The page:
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Libya: US intelligence demands Haftar to enable Dbeibeh government to operate in east

Central Intelligence Agency (CIA) Director William Burns (L) meets Libyan Prime Minister Abdul Hamid Dbeibeh (R) in Tripoli, Libya on January 13, 2023. [Libyan Prime Ministry - Anadolu Agency]
Central Intelligence Agency (CIA) Director William Burns (L) meets Libyan Prime Minister Abdul Hamid Dbeibeh (R) in Tripoli, Libya on January 13, 2023. [Libyan Prime Ministry - Anadolu Agency]

The Director of the US Central Intelligence Agency (CIA), William J Burns, has demanded that the commander of the Libyan National Army (LNA), Khalifa Haftar, should cooperate with the Government of National Unity in Tripoli headed by Abdul Hamid Dbeibeh and enable it to operate in eastern Libya. This, said Burns, will preserve the principle of "the unity of the country's executive institutions."

According to informed sources who attended Burns' meeting with Haftar in Benghazi a few days ago, the CIA head warned the general about harming the ports and oilfields. He also said that the US lays strong emphasis on the necessity of having stability in Libya's oil sector so that exports are not affected.

Burns apparently told Haftar that a joint force is needed to protect and secure oil and water resources and the southern border. This would be made up of the LNA and the Libyan Army in western Libya

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When Burns arrived in the Libyan capital, Tripoli, last week he met with Dbeibeh and described his government as a "reliable partner" of the US. Sources quoted by Al Jazeera said that the Libyan leader asked Burns for the US to prioritise working towards "unifying the international position that rejects negative regional interferences in Libya." This was a clear reference to the rejection of the presence of Russian Wagner Group mercenaries in the country.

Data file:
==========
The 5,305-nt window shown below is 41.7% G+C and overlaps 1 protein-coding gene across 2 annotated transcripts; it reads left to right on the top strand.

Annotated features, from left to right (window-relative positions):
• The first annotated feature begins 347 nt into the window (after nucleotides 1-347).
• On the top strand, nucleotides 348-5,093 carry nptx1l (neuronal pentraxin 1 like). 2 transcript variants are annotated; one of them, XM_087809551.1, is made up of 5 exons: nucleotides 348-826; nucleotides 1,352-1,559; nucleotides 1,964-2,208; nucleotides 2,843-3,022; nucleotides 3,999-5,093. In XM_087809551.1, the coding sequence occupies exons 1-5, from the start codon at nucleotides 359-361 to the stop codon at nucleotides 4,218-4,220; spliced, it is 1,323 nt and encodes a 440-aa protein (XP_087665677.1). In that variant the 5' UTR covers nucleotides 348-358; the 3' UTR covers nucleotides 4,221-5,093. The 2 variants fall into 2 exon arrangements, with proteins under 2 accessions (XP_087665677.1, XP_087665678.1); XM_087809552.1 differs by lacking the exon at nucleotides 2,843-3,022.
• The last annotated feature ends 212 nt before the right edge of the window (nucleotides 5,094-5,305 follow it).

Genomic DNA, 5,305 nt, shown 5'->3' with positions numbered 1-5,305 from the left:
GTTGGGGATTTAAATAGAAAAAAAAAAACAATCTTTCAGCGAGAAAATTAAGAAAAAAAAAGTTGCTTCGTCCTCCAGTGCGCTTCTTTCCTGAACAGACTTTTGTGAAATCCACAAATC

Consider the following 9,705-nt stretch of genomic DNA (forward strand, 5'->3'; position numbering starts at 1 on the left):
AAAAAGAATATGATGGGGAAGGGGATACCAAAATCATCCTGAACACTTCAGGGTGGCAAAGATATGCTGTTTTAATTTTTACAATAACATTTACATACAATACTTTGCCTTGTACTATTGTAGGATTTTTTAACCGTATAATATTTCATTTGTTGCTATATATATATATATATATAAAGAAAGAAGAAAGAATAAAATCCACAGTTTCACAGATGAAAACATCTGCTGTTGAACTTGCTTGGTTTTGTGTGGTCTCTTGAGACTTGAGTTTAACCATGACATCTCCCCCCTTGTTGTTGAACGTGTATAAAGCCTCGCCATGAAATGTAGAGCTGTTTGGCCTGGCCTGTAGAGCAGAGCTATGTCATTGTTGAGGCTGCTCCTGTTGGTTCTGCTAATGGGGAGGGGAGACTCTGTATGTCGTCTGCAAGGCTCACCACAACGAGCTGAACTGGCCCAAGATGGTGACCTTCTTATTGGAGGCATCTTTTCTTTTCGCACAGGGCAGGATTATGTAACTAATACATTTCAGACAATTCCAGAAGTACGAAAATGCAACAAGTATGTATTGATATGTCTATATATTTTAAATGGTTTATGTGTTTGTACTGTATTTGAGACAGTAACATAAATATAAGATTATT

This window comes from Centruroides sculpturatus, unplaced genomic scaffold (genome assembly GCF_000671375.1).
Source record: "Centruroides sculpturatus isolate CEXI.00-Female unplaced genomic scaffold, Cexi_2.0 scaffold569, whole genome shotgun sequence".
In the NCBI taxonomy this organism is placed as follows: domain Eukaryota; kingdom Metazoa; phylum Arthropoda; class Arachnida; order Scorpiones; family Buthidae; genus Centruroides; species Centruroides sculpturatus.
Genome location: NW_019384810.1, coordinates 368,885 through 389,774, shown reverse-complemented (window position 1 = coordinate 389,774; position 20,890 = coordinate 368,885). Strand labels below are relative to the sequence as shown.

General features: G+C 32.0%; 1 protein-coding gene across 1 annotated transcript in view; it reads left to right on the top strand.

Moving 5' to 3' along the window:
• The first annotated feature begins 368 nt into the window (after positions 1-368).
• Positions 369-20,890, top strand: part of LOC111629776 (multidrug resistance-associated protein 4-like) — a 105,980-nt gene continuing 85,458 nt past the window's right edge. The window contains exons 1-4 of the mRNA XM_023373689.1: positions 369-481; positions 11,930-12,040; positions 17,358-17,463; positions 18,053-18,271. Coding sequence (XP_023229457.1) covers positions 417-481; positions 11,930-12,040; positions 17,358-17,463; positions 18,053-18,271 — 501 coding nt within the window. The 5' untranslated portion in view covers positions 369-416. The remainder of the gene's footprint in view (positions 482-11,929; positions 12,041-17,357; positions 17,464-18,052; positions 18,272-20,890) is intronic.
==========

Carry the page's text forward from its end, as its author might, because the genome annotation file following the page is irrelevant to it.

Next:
Moreover, the head of the Government of National Unity asked Burns to consider Libya as a real strategic partner for the US at the political, security and economic levels. He requested the US to reopen its embassy in Tripoli, saying that the security situation is "appropriate" for this to happen. Dbeibeh said that fears about threats to embassies in the capital are unfounded.

Al Jazeera's sources confirmed that Burns refused to have Haftar's son, Saddam, in the Benghazi meeting. Washington rejects his growing role in Libyan affairs.

The CIA director's meetings with Haftar and Dbeibeh coincided with other moves to bring the Libyan parties closer together. A few days ago, for example, the head of the Libyan Presidential Council, Mohamed Al-Manfi, held talks with Haftar in Cairo as part of an initiative by the council to involve all parties in the political process. The intention is also to make fair and comprehensive financial arrangements and unify the military establishment to protect Libya's borders, combat smuggling and illegal immigration, and create mechanisms for reconciliation and the return of migrants.

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The Manfi-Haftar meeting took place after the Speaker of the Libyan House of Representatives, Aguila Saleh Issa, and the head of the High Council of State, Khaled Al-Mishri, also met in the Egyptian capital.

Haftar said on 24 December that, "The Supreme Command announces the last opportunity to draw up a road map and hold elections." Observers regard this as a threat of a new military operation against Haftar's opponents in Tripoli and the west of Libya.

Following the failure to hold presidential and parliamentary elections on 24 December 2021, Libya has faced new political conflict between a government headed by Fathi Bashagha appointed by the House of Representatives in Tobruk, and Dbeibeh's government in Tripoli. Dbeibeh insists that he will only hand over power to a government that arises from a newly-elected parliament.

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